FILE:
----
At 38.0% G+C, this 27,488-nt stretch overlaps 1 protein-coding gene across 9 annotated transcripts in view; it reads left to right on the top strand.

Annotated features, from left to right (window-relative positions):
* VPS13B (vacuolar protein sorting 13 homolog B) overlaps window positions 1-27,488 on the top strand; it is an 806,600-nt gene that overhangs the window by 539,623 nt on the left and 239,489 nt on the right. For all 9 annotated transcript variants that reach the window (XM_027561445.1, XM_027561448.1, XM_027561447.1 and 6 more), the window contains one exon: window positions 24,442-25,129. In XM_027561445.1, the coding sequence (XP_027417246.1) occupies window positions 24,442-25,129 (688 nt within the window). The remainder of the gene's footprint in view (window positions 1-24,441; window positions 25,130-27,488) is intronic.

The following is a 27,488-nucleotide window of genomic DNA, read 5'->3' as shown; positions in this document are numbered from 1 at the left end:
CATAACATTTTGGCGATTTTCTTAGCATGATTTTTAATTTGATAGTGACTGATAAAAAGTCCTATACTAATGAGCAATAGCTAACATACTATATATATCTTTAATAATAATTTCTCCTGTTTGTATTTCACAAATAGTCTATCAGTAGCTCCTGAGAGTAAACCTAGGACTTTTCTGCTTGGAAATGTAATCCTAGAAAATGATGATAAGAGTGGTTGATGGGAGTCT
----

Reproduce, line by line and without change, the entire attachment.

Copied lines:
At 38.0% G+C, this 27,488-nt stretch overlaps 1 protein-coding gene across 9 annotated transcripts in view; it reads left to right on the top strand.

Annotated features, from left to right (window-relative positions):
* VPS13B (vacuolar protein sorting 13 homolog B) overlaps window positions 1-27,488 on the top strand; it is an 806,600-nt gene that overhangs the window by 539,623 nt on the left and 239,489 nt on the right. For all 9 annotated transcript variants that reach the window (XM_027561445.1, XM_027561448.1, XM_027561447.1 and 6 more), the window contains one exon: window positions 24,442-25,129. In XM_027561445.1, the coding sequence (XP_027417246.1) occupies window positions 24,442-25,129 (688 nt within the window). The remainder of the gene's footprint in view (window positions 1-24,441; window positions 25,130-27,488) is intronic.

The following is a 27,488-nucleotide window of genomic DNA, read 5'->3' as shown; positions in this document are numbered from 1 at the left end:
CATAACATTTTGGCGATTTTCTTAGCATGATTTTTAATTTGATAGTGACTGATAAAAAGTCCTATACTAATGAGCAATAGCTAACATACTATATATATCTTTAATAATAATTTCTCCTGTTTGTATTTCACAAATAGTCTATCAGTAGCTCCTGAGAGTAAACCTAGGACTTTTCTGCTTGGAAATGTAATCCTAGAAAATGATGATAAGAGTGGTTGATGGGAGTCT